So now I swing to defending my language in the poem, which has biblical precedent: “he has cast down the mighty from their thrones, and exalted those of low degree” is the song of Mary in the Magnificat, and “my mouth is open wide to bolt down my foes” (Alter transl.), is the song of Hannah in 1 Samuel; so there is something to the sentiment. In both cases, life and new horizons open to them by the arrival of a child that brings life and freedom and a new future, when any future had been closed by barrenness and its social and cosmic analogues (a rival spouse and her lineage, political corruption, the threat of death as a final horizon, cosmic corruption — can we, today, add ecological decline to the list, as well as classism, and the legacy effects of institutional racism?). Importantly, this future is given; neither Hannah nor Mary make it themselves. They are, however, prepared, and desire it. They are not purely passive, even if they can’t make that future themselves.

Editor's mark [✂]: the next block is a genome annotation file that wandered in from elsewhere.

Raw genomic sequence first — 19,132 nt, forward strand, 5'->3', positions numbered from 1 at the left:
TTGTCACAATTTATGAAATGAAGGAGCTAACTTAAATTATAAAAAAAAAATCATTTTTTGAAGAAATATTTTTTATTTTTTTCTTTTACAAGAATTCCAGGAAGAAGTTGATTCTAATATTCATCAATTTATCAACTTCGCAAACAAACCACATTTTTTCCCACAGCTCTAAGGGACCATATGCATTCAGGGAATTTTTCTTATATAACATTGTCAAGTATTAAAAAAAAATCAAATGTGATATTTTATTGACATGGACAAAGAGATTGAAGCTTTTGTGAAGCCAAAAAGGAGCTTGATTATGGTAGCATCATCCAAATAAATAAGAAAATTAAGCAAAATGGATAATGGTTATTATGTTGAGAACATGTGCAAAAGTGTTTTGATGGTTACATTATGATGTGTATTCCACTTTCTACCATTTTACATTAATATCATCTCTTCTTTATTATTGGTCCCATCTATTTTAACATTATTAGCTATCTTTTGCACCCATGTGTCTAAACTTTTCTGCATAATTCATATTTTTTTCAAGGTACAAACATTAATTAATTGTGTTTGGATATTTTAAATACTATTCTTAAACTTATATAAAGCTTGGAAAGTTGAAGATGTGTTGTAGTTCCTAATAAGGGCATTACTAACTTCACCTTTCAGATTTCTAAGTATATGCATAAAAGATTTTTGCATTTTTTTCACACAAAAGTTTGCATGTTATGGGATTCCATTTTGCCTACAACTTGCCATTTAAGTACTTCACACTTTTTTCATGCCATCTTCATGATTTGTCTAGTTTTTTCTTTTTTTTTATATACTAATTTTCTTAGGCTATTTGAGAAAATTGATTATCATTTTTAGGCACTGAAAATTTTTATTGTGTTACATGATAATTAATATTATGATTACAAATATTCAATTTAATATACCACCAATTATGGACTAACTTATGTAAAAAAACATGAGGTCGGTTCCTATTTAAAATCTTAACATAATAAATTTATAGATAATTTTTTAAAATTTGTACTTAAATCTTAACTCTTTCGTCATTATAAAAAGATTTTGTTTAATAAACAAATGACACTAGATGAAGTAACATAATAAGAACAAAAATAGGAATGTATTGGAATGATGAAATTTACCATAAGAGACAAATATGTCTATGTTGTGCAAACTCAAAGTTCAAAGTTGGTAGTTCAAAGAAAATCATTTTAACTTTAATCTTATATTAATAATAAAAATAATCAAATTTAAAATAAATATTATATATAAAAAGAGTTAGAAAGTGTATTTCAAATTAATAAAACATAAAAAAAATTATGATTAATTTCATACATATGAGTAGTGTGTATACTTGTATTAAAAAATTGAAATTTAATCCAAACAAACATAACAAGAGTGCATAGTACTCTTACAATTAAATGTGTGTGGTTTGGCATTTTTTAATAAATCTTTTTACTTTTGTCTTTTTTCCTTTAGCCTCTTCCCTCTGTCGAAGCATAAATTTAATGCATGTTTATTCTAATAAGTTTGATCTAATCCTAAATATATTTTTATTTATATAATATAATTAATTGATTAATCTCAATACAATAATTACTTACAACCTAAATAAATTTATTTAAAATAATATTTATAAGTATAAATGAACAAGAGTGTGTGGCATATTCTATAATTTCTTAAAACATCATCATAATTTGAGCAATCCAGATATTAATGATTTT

Any iconoclasm that seeks to accomplish anything good must keep life and freedom and a life-filled common future as the object of its concern, rather than throwing stones and destroying evil. Can this mean life and freedom even for Pharaohs (if so, they cannot be liberated as Pharaohs, though, I suspect), or does this necessarily lead to their destruction? Power differences seem ineliminable in society; do we object to their abuse, or their presence?
Header image found here.